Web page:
China may yet be further from its goal of 7 percent economic growth this year—an early gauge of the country’s factory activity this month was the lowest it has been in nearly six and a half years.
The Caixin China Manufacturing Purchasing Managers’ Index (PMI), which measures nationwide manufacturing activity, fell to a 47.1 in August, a 77-month low and down further from July’s 47.8, Caixin Media Co. and research firm Markit said Friday.
A reading above 50 signifies that activity expanded and sub-50 indicates contraction.
Caixin Insight Group chief economist Dr. He Fan, said, “The Caixin Flash China General Manufacturing PMI for August has fallen further from July’s two-year low, indicating that the economy is still in the process of bottoming out. But overall, the likelihood of a systemic risk remains under control and the structure of the economy is still improving.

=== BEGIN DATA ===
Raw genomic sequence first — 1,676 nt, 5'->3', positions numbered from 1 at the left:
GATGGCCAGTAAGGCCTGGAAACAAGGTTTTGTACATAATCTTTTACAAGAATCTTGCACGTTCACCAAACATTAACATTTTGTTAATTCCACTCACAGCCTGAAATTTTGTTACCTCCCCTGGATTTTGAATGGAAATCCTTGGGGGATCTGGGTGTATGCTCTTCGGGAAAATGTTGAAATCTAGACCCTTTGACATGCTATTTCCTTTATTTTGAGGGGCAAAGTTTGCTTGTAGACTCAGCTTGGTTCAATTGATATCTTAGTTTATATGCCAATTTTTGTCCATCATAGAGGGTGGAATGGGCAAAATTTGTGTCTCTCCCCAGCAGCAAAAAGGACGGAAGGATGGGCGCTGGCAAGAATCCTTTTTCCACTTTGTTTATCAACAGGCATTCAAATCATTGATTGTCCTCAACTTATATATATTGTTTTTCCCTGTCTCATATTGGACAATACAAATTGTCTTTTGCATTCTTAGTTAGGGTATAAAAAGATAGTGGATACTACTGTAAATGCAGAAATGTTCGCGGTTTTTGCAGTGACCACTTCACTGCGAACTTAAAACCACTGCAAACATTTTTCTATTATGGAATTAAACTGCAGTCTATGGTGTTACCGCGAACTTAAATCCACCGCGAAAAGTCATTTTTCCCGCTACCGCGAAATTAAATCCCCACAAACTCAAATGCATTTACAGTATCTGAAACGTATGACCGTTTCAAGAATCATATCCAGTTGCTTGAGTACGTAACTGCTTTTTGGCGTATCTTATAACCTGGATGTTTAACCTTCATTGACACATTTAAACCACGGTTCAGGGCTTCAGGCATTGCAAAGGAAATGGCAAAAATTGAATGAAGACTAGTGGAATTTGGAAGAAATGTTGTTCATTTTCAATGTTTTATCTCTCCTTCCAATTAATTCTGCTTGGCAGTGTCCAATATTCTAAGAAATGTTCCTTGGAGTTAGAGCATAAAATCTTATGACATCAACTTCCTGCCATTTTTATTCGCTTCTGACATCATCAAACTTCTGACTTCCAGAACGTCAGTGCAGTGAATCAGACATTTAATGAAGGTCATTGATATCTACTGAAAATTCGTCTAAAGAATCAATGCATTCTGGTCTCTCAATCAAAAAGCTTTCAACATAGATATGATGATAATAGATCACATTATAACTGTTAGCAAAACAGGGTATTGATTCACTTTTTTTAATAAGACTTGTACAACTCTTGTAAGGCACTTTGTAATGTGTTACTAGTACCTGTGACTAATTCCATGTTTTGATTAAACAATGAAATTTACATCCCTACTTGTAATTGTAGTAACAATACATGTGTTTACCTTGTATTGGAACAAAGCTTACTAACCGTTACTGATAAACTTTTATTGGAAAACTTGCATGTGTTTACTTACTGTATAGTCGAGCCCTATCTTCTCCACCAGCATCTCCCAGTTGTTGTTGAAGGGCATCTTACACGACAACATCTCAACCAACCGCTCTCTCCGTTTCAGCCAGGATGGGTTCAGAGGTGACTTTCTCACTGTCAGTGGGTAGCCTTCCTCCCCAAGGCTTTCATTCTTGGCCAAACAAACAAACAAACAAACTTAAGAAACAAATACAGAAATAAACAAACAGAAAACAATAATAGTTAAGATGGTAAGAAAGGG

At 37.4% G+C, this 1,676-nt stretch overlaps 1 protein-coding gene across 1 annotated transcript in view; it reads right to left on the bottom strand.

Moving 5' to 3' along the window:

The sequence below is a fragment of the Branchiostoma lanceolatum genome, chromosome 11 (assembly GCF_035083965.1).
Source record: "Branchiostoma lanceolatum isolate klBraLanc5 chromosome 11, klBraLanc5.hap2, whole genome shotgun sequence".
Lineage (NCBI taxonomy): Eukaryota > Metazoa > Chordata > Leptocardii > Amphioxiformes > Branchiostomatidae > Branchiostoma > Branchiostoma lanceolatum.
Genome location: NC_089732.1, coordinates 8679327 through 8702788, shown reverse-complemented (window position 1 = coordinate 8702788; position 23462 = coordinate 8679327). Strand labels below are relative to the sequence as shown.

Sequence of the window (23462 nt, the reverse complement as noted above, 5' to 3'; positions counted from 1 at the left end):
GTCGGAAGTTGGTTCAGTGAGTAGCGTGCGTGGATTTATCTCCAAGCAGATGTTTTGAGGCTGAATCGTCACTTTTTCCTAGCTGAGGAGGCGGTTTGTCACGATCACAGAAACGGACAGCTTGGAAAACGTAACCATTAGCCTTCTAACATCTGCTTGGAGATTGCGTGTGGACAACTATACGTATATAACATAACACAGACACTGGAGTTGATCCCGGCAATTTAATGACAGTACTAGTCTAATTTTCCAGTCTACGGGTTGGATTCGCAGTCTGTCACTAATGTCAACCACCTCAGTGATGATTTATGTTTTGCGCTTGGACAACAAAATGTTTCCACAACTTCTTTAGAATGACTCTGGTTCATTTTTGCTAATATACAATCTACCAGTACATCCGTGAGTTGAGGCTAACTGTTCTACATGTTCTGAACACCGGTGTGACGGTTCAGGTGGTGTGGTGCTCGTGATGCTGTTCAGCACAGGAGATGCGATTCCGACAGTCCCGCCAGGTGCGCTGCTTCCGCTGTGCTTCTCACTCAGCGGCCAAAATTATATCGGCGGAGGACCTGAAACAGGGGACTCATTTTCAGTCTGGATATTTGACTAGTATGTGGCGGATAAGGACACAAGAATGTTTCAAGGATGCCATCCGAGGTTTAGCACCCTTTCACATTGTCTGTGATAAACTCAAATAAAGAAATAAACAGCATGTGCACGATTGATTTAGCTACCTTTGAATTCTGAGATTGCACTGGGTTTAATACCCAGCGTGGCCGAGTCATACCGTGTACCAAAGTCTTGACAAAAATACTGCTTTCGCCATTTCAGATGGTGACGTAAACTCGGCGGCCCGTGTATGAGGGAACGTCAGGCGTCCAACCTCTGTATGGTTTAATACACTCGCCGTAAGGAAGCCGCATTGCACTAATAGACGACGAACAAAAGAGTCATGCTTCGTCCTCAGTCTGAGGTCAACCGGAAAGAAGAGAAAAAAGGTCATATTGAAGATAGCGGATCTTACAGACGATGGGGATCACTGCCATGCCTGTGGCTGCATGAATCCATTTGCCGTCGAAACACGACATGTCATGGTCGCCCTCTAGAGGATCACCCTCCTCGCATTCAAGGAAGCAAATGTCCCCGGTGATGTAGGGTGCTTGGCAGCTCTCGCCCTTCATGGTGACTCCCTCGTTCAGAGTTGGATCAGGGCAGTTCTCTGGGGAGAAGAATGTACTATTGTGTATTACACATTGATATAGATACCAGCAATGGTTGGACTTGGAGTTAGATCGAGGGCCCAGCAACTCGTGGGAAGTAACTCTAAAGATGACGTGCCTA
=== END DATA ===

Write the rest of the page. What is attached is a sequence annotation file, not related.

The news comes just more than a week after China surprised the world by devaluing its yuan more than 4 percent over a series of days, a move that would help Chinese exporters as their cheaper goods might be more attractive to buyers. Analysts say, however, that the devaluation points to bigger concerns for the country’s slowing economic growth.
“There is still pressure on the front of maintaining growth rates, and to realize the goal set for this year the government needs to fine tune fiscal and monetary policies to ensure macroeconomic stability and speed up the structural reform,” Fan said. “This will lead the market to confidence and renew the vigor of the economy.”